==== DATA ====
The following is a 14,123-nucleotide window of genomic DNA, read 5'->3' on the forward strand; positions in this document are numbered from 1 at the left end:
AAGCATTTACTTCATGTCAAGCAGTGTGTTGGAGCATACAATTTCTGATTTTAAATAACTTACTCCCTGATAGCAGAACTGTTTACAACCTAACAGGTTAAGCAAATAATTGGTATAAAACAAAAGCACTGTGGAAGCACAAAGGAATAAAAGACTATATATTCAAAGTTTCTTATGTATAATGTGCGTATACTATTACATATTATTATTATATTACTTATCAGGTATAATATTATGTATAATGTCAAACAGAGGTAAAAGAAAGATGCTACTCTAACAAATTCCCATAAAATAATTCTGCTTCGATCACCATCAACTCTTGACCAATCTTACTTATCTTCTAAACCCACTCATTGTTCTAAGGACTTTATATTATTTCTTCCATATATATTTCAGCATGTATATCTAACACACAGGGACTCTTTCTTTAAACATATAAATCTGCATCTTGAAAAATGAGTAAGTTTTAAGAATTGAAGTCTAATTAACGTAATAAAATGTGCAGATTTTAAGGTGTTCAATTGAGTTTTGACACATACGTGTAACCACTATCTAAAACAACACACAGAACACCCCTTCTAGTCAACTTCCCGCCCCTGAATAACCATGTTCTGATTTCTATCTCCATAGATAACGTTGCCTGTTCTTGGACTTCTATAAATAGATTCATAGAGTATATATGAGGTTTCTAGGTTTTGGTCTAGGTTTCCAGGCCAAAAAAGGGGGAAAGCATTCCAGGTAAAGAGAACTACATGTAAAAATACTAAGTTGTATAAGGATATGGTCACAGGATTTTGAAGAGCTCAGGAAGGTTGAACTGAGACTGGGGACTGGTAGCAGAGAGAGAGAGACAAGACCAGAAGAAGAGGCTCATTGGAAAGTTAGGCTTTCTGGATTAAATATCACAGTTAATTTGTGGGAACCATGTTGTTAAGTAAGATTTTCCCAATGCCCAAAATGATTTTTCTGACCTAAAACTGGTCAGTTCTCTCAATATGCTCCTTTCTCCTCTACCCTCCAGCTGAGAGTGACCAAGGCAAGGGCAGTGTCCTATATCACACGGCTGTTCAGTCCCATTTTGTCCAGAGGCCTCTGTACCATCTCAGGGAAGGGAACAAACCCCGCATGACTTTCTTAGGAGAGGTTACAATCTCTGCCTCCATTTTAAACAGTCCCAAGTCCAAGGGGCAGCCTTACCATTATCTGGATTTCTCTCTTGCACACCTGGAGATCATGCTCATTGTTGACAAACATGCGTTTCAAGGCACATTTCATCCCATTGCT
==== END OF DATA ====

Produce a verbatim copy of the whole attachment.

The following is a 14,123-nucleotide window of genomic DNA, read 5'->3' on the forward strand; positions in this document are numbered from 1 at the left end:
AAGCATTTACTTCATGTCAAGCAGTGTGTTGGAGCATACAATTTCTGATTTTAAATAACTTACTCCCTGATAGCAGAACTGTTTACAACCTAACAGGTTAAGCAAATAATTGGTATAAAACAAAAGCACTGTGGAAGCACAAAGGAATAAAAGACTATATATTCAAAGTTTCTTATGTATAATGTGCGTATACTATTACATATTATTATTATATTACTTATCAGGTATAATATTATGTATAATGTCAAACAGAGGTAAAAGAAAGATGCTACTCTAACAAATTCCCATAAAATAATTCTGCTTCGATCACCATCAACTCTTGACCAATCTTACTTATCTTCTAAACCCACTCATTGTTCTAAGGACTTTATATTATTTCTTCCATATATATTTCAGCATGTATATCTAACACACAGGGACTCTTTCTTTAAACATATAAATCTGCATCTTGAAAAATGAGTAAGTTTTAAGAATTGAAGTCTAATTAACGTAATAAAATGTGCAGATTTTAAGGTGTTCAATTGAGTTTTGACACATACGTGTAACCACTATCTAAAACAACACACAGAACACCCCTTCTAGTCAACTTCCCGCCCCTGAATAACCATGTTCTGATTTCTATCTCCATAGATAACGTTGCCTGTTCTTGGACTTCTATAAATAGATTCATAGAGTATATATGAGGTTTCTAGGTTTTGGTCTAGGTTTCCAGGCCAAAAAAGGGGGAAAGCATTCCAGGTAAAGAGAACTACATGTAAAAATACTAAGTTGTATAAGGATATGGTCACAGGATTTTGAAGAGCTCAGGAAGGTTGAACTGAGACTGGGGACTGGTAGCAGAGAGAGAGAGACAAGACCAGAAGAAGAGGCTCATTGGAAAGTTAGGCTTTCTGGATTAAATATCACAGTTAATTTGTGGGAACCATGTTGTTAAGTAAGATTTTCCCAATGCCCAAAATGATTTTTCTGACCTAAAACTGGTCAGTTCTCTCAATATGCTCCTTTCTCCTCTACCCTCCAGCTGAGAGTGACCAAGGCAAGGGCAGTGTCCTATATCACACGGCTGTTCAGTCCCATTTTGTCCAGAGGCCTCTGTACCATCTCAGGGAAGGGAACAAACCCCGCATGACTTTCTTAGGAGAGGTTACAATCTCTGCCTCCATTTTAAACAGTCCCAAGTCCAAGGGGCAGCCTTACCATTATCTGGATTTCTCTCTTGCACACCTGGAGATCATGCTCATTGTTGACAAACATGCGTTTCAAGGCACATTTCATCCCATTGCT